Chevis v. Mississippi Farm Bureau Mut. Ins. Co.

Decision Date13 December 2011
Docket NumberNo. 2010–CA–00861–COA.,2010–CA–00861–COA.
Citation76 So.3d 187
PartiesDr. Bertin C. CHEVIS, Appellant v. MISSISSIPPI FARM BUREAU MUTUAL INSURANCE COMPANY, Appellee.
CourtMississippi Court of Appeals

OPINION TEXT STARTS HERE

John F. Ketcherside, attorney for appellant.

John A. Banahan, Ryan Anthony Frederic, attorneys for appellee.

EN BANC.

MAXWELL, J., for the Court:

¶ 1. This case involves a dispute between Dr. Bertin C. Chevis and his insurance companies. Chevis purchased two separate policies to cover his office building: (1) a named-perils policy from Mississippi Farm Bureau (Farm Bureau) that excluded windstorm damage and (2) a windstorm and hail damage policy from Mississippi Windstorm Underwriting Association (MWUA). Believing he was under-compensated for his building's total loss caused by wind damage from Hurricane Katrina, Chevis sued Farm Bureau and MWUA, along with the agents who sold him the two policies and the companies that adjusted his loss.

¶ 2. The circuit court granted Farm Bureau's motion for summary judgment, finding its policy did not cover Chevis's wind damage. The circuit court then granted Farm Bureau's motion to certify the judgment as final against Farm Bureau under Mississippi Rule of Civil Procedure 54(b). We find the circuit court's dismissal of Farm Bureau under Rule 54(b) made the grant of summary judgment final and appealable. Upon de novo review, we affirm the circuit court's grant of summary judgment because Farm Bureau's policy clearly did not cover Chevis's wind damage.

FACTS AND PROCEDURAL HISTORY

¶ 3. In February 2005, Chevis purchased a “Business Package of Insurance” from Farm Bureau Insurance agents Keath Ladner and Theodore Bilbo. Chevis purchased two separate policies to cover his medical office building: (1) a named-perils policy from Farm Bureau that excluded flood damage and contained an endorsement excluding windstorm and hail damage and (2) a windstorm and hail damage policy from MWUA. Attached to the Farm Bureau endorsement was a notice that the Farm Bureau policy Chevis was purchasing excluded windstorm and hail damage and that MWUA “provides windstorm and hail policies to match with property policies where windstorm and hail perils have been excluded.” Chevis wrote two separate premium checks—one to Farm Bureau for “Hazard Ins.” and one to MWUA for “Wind & Hail Ins.”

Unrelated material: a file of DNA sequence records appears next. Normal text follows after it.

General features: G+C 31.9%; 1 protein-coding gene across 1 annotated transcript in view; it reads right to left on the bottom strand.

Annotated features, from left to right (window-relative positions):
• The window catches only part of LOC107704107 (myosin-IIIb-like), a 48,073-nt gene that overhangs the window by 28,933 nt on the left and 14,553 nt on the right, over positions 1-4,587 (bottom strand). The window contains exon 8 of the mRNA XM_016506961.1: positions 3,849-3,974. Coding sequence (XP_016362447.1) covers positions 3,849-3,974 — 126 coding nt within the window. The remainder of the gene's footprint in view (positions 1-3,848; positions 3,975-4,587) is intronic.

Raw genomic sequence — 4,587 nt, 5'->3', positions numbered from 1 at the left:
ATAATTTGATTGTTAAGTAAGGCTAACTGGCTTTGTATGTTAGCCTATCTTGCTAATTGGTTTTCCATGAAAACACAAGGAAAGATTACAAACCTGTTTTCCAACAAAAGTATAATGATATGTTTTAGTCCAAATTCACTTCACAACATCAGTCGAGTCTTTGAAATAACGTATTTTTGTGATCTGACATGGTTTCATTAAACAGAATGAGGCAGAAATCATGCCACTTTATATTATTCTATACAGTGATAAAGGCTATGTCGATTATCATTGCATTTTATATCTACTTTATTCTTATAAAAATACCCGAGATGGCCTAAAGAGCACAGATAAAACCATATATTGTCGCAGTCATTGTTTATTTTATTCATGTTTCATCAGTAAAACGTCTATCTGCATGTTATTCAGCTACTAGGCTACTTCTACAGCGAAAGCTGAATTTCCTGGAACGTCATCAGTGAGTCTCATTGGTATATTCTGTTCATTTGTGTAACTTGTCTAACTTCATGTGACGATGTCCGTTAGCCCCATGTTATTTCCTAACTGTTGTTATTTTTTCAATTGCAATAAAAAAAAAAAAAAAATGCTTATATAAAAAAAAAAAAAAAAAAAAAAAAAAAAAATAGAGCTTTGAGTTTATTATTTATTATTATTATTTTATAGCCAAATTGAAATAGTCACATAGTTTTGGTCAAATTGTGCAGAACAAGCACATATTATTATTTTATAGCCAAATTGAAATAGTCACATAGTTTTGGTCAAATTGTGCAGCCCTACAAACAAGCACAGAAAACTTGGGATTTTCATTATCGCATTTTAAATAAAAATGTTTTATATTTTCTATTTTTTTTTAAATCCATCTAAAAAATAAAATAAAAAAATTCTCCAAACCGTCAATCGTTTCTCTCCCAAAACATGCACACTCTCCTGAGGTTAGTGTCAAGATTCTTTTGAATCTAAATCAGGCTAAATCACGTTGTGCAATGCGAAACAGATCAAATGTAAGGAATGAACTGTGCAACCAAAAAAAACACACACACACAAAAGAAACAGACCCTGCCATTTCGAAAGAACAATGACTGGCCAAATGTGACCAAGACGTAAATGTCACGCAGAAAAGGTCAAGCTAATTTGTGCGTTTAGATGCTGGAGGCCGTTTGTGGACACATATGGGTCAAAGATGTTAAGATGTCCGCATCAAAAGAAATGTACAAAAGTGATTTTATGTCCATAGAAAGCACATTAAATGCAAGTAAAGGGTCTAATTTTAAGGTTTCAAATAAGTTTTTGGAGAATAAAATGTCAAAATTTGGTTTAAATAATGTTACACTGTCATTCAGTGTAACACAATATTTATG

¶ 4. On August 29, 2005, Hurricane Katrina's violent winds damaged Chevis's building and its contents. Audubon Insurance Group, a subsidy of AIG Claim Services, Inc., adjusted Chevis's claim of loss. MWUA compensated Chevis for damage to his building and contents but paid less than full policy limits.

¶ 5. Believing the extent of his damages entitled him to full policy limits, Chevis sued Farm Bureau, MWUA, Audubon, AIG Claim Services, and agents Ladner and Bilbo. He alleged both (1) breach of contract and (2) negligent adjustment by AIG Claim Service.

¶ 6. Farm Bureau filed a motion for summary judgment, arguing Chevis's damages were caused by wind, which is clearly excluded under Farm Bureau's policy. The circuit court granted Farm Bureau's motion, finding “the Farm Bureau policy clearly and unambiguously excluded damage caused by wind.” Because Chevis's claims against MWUA, Audubon, and AIG Claim Services were still pending, 1 Farm Bureau moved to amend the circuit court's judgment and reissue a final judgment under Mississippi Rule of Civil Procedure 54(b). By agreed order, the circuit court granted this motion and entered a final judgment dismissing Chevis's action against Farm Bureau “pursuant to Rule 54(b).”

STANDARD OF REVIEW

¶ 7. We employ the familiar de novo standard of review to the circuit court's grant of summary judgment, viewing the facts in the light most favorable to the nonmovant. Fulkerson v. Odom, 53 So.3d 849, 851(7) (Miss.Ct.App.2011) (citing Robinson v. Singing River Hosp. Sys., 732 So.2d 204, 207 (¶ 12) (Miss.1999)). “Summary judgment is proper ‘if the pleadings, depositions, answers to interrogatories and admissions on file, together with the affidavits, if any, show that there is no genuine issue as to any material fact and that the moving party is entitled to a judgment as a matter of law.’ Id. (quoting M.R.C.P. 56(c)). Summary judgment must be granted when the nonmoving party “fails to make a showing sufficient to establish the existence of an element essential to his case and on which he bears the burden of proof at trial.” Borne v. Dunlop Tire Corp., 12 So.3d 565, 570 (¶ 16) (Miss.Ct.App.2009) (citing Grisham v. John Q. Long V.F.W. Post, No. 4057, Inc., 519 So.2d 413, 416 (Miss.1988)).

DISCUSSION

I. Finality of the Judgment Under Rule 54(b)

¶ 8. Before delving into why we find the circuit court correctly granted summary judgment in favor of Farm Bureau, we address the dissent's concern that Farm Bureau did not receive a final judgment.2